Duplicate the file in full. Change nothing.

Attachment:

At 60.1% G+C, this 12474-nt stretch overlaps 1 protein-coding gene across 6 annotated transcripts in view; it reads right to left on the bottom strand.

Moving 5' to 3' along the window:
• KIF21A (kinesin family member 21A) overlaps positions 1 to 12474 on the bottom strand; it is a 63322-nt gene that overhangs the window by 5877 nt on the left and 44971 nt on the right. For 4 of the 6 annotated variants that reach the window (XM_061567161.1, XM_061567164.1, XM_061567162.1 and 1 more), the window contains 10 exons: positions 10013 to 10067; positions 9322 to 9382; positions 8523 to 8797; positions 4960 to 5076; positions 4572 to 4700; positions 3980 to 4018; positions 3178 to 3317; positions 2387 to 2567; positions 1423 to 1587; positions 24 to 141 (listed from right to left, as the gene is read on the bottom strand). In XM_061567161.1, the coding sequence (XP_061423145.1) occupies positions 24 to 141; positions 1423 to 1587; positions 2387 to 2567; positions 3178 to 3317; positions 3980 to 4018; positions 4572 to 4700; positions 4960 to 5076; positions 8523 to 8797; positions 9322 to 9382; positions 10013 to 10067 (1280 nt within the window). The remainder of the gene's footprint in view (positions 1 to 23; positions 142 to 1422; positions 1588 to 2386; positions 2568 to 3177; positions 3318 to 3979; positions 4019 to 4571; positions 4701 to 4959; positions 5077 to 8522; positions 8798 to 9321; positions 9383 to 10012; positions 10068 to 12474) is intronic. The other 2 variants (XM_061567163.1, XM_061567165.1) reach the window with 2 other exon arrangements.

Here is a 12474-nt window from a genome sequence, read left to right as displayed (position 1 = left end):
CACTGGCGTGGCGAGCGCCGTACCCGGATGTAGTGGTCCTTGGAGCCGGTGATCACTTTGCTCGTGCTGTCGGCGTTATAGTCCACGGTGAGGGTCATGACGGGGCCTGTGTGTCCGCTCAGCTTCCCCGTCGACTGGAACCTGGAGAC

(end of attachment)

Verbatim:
At 60.1% G+C, this 12474-nt stretch overlaps 1 protein-coding gene across 6 annotated transcripts in view; it reads right to left on the bottom strand.

Moving 5' to 3' along the window:
• KIF21A (kinesin family member 21A) overlaps positions 1 to 12474 on the bottom strand; it is a 63322-nt gene that overhangs the window by 5877 nt on the left and 44971 nt on the right. For 4 of the 6 annotated variants that reach the window (XM_061567161.1, XM_061567164.1, XM_061567162.1 and 1 more), the window contains 10 exons: positions 10013 to 10067; positions 9322 to 9382; positions 8523 to 8797; positions 4960 to 5076; positions 4572 to 4700; positions 3980 to 4018; positions 3178 to 3317; positions 2387 to 2567; positions 1423 to 1587; positions 24 to 141 (listed from right to left, as the gene is read on the bottom strand). In XM_061567161.1, the coding sequence (XP_061423145.1) occupies positions 24 to 141; positions 1423 to 1587; positions 2387 to 2567; positions 3178 to 3317; positions 3980 to 4018; positions 4572 to 4700; positions 4960 to 5076; positions 8523 to 8797; positions 9322 to 9382; positions 10013 to 10067 (1280 nt within the window). The remainder of the gene's footprint in view (positions 1 to 23; positions 142 to 1422; positions 1588 to 2386; positions 2568 to 3177; positions 3318 to 3979; positions 4019 to 4571; positions 4701 to 4959; positions 5077 to 8522; positions 8798 to 9321; positions 9383 to 10012; positions 10068 to 12474) is intronic. The other 2 variants (XM_061567163.1, XM_061567165.1) reach the window with 2 other exon arrangements.

Here is a 12474-nt window from a genome sequence, read left to right as displayed (position 1 = left end):
CACTGGCGTGGCGAGCGCCGTACCCGGATGTAGTGGTCCTTGGAGCCGGTGATCACTTTGCTCGTGCTGTCGGCGTTATAGTCCACGGTGAGGGTCATGACGGGGCCTGTGTGTCCGCTCAGCTTCCCCGTCGACTGGAACCTGGAGAC